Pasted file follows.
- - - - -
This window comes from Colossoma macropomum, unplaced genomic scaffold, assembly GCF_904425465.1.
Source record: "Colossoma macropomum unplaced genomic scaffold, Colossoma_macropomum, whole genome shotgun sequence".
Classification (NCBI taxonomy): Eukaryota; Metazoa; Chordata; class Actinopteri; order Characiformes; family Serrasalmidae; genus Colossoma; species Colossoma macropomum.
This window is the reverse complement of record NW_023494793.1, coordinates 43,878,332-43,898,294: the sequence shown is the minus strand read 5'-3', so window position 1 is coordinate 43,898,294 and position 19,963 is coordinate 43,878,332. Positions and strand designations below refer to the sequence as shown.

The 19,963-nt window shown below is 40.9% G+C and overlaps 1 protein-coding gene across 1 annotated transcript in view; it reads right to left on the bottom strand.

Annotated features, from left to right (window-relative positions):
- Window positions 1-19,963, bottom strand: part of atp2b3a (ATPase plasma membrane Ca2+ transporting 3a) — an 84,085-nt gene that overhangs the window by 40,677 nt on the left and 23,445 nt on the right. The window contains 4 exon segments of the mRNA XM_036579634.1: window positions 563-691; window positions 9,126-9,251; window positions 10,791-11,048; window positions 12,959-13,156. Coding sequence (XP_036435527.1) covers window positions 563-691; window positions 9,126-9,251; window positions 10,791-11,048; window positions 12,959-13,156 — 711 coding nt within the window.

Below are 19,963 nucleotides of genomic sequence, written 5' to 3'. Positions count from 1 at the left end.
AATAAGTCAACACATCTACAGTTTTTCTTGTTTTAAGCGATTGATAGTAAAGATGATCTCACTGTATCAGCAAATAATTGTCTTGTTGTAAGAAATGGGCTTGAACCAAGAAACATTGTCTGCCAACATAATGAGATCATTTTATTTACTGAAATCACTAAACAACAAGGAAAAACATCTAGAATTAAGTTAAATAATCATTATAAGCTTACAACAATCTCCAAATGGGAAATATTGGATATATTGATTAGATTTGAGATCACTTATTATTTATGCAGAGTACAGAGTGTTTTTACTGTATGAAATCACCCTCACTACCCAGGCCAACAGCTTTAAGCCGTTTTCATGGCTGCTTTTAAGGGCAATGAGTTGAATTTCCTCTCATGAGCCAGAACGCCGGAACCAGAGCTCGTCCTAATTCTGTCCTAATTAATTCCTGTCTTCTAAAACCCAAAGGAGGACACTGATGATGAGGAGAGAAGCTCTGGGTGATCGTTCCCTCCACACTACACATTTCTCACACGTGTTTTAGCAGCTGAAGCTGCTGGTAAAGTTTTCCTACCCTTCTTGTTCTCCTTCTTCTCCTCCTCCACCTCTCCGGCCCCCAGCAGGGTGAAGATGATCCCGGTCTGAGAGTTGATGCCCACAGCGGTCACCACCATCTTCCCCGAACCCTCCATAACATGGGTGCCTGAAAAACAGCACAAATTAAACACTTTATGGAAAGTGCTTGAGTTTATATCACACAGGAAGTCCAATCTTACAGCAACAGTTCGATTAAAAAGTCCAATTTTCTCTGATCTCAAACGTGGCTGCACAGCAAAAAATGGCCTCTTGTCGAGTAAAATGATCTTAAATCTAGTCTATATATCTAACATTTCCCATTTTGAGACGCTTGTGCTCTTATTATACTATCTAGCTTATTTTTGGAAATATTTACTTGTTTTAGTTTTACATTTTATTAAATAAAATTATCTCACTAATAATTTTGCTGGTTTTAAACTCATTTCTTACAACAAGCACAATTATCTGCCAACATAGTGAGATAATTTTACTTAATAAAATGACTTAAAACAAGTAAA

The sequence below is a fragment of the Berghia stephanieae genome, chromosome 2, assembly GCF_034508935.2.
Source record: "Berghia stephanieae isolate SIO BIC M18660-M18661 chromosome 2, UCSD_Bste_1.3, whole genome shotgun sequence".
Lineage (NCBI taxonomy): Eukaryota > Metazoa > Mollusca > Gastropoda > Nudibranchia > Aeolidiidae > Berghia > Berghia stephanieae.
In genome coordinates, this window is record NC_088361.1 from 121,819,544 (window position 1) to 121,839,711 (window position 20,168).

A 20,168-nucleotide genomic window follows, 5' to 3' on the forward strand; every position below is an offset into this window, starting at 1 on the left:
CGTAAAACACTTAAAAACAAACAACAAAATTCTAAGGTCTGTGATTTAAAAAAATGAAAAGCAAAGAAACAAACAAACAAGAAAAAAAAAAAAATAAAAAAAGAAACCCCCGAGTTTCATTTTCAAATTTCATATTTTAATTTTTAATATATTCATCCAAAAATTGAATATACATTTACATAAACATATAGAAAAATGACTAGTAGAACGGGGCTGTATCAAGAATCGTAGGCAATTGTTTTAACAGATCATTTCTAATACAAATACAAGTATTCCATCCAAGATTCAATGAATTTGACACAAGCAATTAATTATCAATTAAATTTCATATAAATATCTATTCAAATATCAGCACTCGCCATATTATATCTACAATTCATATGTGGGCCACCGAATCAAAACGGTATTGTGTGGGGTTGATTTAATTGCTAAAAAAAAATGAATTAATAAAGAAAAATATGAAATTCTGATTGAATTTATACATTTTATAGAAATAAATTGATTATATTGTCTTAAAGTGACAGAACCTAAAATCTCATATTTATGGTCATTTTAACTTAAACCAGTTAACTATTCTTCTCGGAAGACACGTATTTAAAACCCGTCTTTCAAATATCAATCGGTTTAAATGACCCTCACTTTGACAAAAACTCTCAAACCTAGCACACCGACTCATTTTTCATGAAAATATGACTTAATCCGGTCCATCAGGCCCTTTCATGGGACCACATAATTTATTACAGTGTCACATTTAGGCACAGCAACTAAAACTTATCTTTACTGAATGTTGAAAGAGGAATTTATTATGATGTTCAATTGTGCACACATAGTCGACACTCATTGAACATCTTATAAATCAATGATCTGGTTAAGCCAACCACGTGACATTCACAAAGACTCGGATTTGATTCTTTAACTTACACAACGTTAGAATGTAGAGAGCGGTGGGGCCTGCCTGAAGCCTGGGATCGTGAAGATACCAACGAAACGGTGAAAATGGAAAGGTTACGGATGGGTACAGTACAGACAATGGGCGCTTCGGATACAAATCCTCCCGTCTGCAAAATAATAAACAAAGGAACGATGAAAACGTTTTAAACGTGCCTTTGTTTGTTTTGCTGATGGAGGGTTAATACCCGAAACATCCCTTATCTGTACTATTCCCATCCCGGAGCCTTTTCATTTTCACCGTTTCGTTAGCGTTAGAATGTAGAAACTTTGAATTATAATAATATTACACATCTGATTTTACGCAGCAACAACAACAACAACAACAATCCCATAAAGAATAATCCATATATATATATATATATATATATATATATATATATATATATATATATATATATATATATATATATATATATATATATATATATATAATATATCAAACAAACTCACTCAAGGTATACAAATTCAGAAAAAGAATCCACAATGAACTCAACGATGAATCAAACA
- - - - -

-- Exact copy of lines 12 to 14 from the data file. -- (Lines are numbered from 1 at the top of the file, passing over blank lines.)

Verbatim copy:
Lineage (NCBI taxonomy): Eukaryota > Metazoa > Mollusca > Gastropoda > Nudibranchia > Aeolidiidae > Berghia > Berghia stephanieae.
In genome coordinates, this window is record NC_088361.1 from 121,819,544 (window position 1) to 121,839,711 (window position 20,168).

A 20,168-nucleotide genomic window follows, 5' to 3' on the forward strand; every position below is an offset into this window, starting at 1 on the left: